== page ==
Episcopal Church

Letter from Jason Lee to the Board of the Episcopal Church, 1844

Handwritten letter from Reverend Jason Lee to the Board of the Episcopal Church. Written in New York on July 23, 1844. Lee wrote this letter to correct several mistakes he found in the minutes written about his meeting with the Board a few weeks earlier on July 1, 1844. Lee asks that this letter be read aloud to the Board at the next meeting. The letter has several rips and tears on the sides, and portions of some words are missing. The minutes for the meeting on July 1, 1844 are contained in document Mss1212_B1F3_001.

Lee, Jason, 1803-1845

Letter from Jason Lee to the Corresponding Secretary of the Missionary Society of the Methodist E. Church, February 6, 1835

Typed letter written by Reverend Jason Lee to the Corresponding Secretary of the Missionary Society of the Methodist E. Church. Written on the banks of the Willamette River in Oregon on February 6, 1835 and published in the Christian Advocate and Journal on October 30, 1835. Letter is titled, "Flat Head Indians." In this letter, Lee sums up the last leg of his journey on the Oregon Trail, from the Rocky Mountains to Oregon. Subjects include Soda Spring, the Lewis River, Captain Nathaniel Wyeth, and Lee's observations of Native tribes including the Nez Perce, Flathead, Snake, Cayuse, and Wallawalla peoples. He then summarizes his arrival in Vancouver, Washington, his interactions with John McLoughlin, and his subsequent move to the Willamette River, where he built a house. He writes of his observations of the local native tribes, including the Kalapuyan peoples. [Lee originally intended to do missionary work among the Flathead Indian tribe, but the area where he eventually settled in the Willamette Valley, near present-day Salem, was home to bands of the Kalapuyan people. Lee used language common to justifying the nineteenth century missionary movement, including using disparaging and inaccurate terms and/or descriptions of Native peoples.]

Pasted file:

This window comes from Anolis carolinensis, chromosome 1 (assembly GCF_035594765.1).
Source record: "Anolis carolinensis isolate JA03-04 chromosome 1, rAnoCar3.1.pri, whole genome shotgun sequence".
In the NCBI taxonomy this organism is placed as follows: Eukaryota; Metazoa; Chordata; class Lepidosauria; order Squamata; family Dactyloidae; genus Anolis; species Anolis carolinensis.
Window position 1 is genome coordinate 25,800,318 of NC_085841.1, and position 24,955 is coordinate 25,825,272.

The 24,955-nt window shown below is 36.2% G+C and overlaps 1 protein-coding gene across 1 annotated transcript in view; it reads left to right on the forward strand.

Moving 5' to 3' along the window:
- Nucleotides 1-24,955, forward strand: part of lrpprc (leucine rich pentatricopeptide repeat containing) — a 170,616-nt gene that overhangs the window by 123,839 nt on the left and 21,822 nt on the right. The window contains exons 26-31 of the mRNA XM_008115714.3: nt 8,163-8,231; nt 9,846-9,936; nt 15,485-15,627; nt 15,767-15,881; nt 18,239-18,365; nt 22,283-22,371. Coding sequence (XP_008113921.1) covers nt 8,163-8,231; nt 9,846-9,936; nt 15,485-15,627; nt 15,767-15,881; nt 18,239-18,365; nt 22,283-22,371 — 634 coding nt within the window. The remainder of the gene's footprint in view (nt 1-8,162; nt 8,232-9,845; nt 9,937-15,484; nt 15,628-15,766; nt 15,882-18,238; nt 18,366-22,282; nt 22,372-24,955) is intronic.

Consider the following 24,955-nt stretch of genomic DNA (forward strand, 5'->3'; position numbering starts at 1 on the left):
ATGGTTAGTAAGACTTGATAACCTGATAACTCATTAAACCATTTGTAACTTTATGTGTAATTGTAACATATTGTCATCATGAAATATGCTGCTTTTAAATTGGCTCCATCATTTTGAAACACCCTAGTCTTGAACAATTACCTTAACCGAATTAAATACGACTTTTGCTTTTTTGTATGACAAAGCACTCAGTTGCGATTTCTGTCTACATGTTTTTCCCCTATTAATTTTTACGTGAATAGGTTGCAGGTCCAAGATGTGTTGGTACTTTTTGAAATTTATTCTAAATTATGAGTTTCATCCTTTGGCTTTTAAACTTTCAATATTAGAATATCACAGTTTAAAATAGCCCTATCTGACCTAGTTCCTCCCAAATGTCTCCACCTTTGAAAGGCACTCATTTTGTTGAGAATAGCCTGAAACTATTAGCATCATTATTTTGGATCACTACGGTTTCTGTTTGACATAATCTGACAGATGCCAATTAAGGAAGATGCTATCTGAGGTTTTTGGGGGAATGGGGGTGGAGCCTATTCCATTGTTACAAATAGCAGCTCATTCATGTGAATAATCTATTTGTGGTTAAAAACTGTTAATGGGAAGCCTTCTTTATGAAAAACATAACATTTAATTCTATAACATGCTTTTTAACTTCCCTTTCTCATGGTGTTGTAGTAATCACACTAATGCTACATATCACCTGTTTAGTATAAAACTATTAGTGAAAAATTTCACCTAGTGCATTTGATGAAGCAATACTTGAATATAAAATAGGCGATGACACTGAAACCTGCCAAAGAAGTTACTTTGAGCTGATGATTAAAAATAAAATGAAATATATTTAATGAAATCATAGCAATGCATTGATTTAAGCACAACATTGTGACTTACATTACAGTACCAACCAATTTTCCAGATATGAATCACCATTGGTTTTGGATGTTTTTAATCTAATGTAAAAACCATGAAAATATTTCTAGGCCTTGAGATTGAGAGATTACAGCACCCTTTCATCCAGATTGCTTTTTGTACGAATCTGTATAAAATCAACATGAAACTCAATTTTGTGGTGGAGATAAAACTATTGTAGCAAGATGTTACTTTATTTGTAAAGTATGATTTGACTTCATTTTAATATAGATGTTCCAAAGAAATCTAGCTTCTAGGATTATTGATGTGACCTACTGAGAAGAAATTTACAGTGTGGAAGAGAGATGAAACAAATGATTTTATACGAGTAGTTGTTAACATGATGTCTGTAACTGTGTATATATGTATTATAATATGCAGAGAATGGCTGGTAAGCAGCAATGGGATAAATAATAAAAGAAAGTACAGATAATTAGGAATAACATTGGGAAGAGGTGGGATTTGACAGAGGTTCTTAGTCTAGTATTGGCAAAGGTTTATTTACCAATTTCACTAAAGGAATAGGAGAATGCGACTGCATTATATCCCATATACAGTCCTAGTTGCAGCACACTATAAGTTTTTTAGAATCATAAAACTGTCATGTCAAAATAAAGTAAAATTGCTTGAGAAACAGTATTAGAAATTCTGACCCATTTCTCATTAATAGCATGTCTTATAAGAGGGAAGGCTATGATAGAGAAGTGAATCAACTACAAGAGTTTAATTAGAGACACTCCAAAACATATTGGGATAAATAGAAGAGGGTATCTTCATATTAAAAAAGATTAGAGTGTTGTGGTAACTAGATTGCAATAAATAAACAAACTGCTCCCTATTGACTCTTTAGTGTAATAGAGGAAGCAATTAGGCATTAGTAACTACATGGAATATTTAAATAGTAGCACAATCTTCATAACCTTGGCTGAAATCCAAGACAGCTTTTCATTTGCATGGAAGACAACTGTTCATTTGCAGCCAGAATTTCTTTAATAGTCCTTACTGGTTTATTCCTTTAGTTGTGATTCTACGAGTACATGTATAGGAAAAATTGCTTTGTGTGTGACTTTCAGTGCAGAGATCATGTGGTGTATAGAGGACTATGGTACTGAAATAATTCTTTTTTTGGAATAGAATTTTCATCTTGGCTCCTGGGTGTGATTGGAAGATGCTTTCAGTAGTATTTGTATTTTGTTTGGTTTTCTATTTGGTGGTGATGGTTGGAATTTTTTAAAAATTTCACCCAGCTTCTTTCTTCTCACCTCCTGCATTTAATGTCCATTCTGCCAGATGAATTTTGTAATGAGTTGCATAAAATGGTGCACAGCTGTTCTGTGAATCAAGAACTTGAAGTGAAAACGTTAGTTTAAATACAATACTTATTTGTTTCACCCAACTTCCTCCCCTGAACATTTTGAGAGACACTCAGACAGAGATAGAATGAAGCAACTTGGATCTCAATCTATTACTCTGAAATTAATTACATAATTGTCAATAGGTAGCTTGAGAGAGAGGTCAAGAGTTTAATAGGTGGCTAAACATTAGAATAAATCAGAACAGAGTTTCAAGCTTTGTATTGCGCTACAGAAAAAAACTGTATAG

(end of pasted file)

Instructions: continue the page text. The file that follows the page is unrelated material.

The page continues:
Lee, Jason, 1803-1845

Letter from Daniel Lee to Brother Bond, 1845

Handwritten letter written in 1845 to Brother Bond by Daniel Lee, nephew of Reverend Jason Lee. Daniel informs Brother Bond of the death of Jason Lee, and writes of his late uncle's life. Subjects include Jason Lee's spiritual awakening, his health and state of mind in his final days, and the illness that led to his death. A preservation copy of this document, with more modern and legible handwriting, is available in Mss1212_B1F2_004.

Lee, Daniel, 1806-1895

Notes on the life of Jason Lee

Handwritten document containing notes about Jason Lee's life, possibly written by the author Harvey Kimball Hines as he wrote Lee's biography. The pages are numbered 5-13, indicating that the first 4 pages may be missing. The writer praises Lee's bravery and strong Christian faith in traveling to Oregon to do God's work, calling him, "the real pioneer of Civilization and Christianity on the Pacific Coast." Subjects include Lee's efforts to convert Native peoples to Christianity, Dr. John McLoughlin, and the Hudson's Bay Company. [The writer uses language common to justifying the nineteenth century missionary movement, including using disparaging and inaccurate terms and/or descriptions of Native peoples.]

Hines, H. K. (Harvey Kimball), 1828-1902

Letter from E.W. Sohon to the Editors of Zion's Herald, 1834

Typed letter by E.W. Sohon to the editors of Zion's Herald, a Methodist publication. Written in St. Louis on April 11, 1834 and published in Zion's Herald on May 21, 1834. Letter is titled, "Flat Head Mission." Sohon writes that Reverend Jason Lee and other missionaries have arrived in St. Louis on their way to Oregon to build the Flathead Indian mission. He writes of Lee addressing a meeting, and of Lee's views concerning the importance of missions and the work they undertake with native tribes. Daniel Lee, nephew of Jason Lee, and other speakers echo these beliefs. [Lee originally intended to do missionary work among the Flathead Indian tribe, but the area where he eventually settled in the Willamette Valley, near present-day Salem, was home to bands of the Kalapuyan people. Sohon uses language common to justifying the nineteenth century missionary movement, including using disparaging and inaccurate terms and/or descriptions of Native peoples.]

Sohon, E. W.